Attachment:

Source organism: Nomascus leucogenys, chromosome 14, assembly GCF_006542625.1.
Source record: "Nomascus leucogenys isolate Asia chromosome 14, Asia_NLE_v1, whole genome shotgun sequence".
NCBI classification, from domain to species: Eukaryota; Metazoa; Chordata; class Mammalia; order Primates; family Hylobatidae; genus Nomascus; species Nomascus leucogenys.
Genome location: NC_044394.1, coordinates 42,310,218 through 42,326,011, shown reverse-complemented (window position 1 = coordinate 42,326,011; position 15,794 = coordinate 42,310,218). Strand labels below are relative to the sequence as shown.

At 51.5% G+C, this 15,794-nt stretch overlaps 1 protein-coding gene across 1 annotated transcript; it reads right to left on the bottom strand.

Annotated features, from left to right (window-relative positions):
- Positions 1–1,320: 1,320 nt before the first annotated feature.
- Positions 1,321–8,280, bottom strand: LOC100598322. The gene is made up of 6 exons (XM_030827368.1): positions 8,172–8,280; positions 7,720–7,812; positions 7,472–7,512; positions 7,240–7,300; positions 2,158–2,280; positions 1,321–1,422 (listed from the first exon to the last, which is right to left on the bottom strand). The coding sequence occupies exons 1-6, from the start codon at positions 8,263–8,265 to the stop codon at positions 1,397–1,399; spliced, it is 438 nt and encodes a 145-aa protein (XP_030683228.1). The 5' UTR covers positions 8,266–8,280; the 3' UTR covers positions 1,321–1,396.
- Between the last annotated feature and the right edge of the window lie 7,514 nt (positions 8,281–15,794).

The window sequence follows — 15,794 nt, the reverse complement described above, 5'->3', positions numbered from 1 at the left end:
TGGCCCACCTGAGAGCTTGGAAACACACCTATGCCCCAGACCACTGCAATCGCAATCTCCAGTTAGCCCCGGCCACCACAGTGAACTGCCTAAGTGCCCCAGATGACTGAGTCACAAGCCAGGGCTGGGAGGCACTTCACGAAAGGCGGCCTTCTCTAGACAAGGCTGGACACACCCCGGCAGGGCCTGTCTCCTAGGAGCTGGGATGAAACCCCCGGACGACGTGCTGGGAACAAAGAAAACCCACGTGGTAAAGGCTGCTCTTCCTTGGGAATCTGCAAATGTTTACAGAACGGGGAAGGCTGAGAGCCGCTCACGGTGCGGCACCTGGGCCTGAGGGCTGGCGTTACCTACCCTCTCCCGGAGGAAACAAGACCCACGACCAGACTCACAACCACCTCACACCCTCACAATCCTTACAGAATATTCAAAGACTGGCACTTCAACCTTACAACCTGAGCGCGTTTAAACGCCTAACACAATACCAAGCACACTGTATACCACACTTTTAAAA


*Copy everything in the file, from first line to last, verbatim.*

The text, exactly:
Source organism: Nomascus leucogenys, chromosome 14, assembly GCF_006542625.1.
Source record: "Nomascus leucogenys isolate Asia chromosome 14, Asia_NLE_v1, whole genome shotgun sequence".
NCBI classification, from domain to species: Eukaryota; Metazoa; Chordata; class Mammalia; order Primates; family Hylobatidae; genus Nomascus; species Nomascus leucogenys.
Genome location: NC_044394.1, coordinates 42,310,218 through 42,326,011, shown reverse-complemented (window position 1 = coordinate 42,326,011; position 15,794 = coordinate 42,310,218). Strand labels below are relative to the sequence as shown.

At 51.5% G+C, this 15,794-nt stretch overlaps 1 protein-coding gene across 1 annotated transcript; it reads right to left on the bottom strand.

Annotated features, from left to right (window-relative positions):
- Positions 1–1,320: 1,320 nt before the first annotated feature.
- Positions 1,321–8,280, bottom strand: LOC100598322. The gene is made up of 6 exons (XM_030827368.1): positions 8,172–8,280; positions 7,720–7,812; positions 7,472–7,512; positions 7,240–7,300; positions 2,158–2,280; positions 1,321–1,422 (listed from the first exon to the last, which is right to left on the bottom strand). The coding sequence occupies exons 1-6, from the start codon at positions 8,263–8,265 to the stop codon at positions 1,397–1,399; spliced, it is 438 nt and encodes a 145-aa protein (XP_030683228.1). The 5' UTR covers positions 8,266–8,280; the 3' UTR covers positions 1,321–1,396.
- Between the last annotated feature and the right edge of the window lie 7,514 nt (positions 8,281–15,794).

The window sequence follows — 15,794 nt, the reverse complement described above, 5'->3', positions numbered from 1 at the left end:
TGGCCCACCTGAGAGCTTGGAAACACACCTATGCCCCAGACCACTGCAATCGCAATCTCCAGTTAGCCCCGGCCACCACAGTGAACTGCCTAAGTGCCCCAGATGACTGAGTCACAAGCCAGGGCTGGGAGGCACTTCACGAAAGGCGGCCTTCTCTAGACAAGGCTGGACACACCCCGGCAGGGCCTGTCTCCTAGGAGCTGGGATGAAACCCCCGGACGACGTGCTGGGAACAAAGAAAACCCACGTGGTAAAGGCTGCTCTTCCTTGGGAATCTGCAAATGTTTACAGAACGGGGAAGGCTGAGAGCCGCTCACGGTGCGGCACCTGGGCCTGAGGGCTGGCGTTACCTACCCTCTCCCGGAGGAAACAAGACCCACGACCAGACTCACAACCACCTCACACCCTCACAATCCTTACAGAATATTCAAAGACTGGCACTTCAACCTTACAACCTGAGCGCGTTTAAACGCCTAACACAATACCAAGCACACTGTATACCACACTTTTAAAA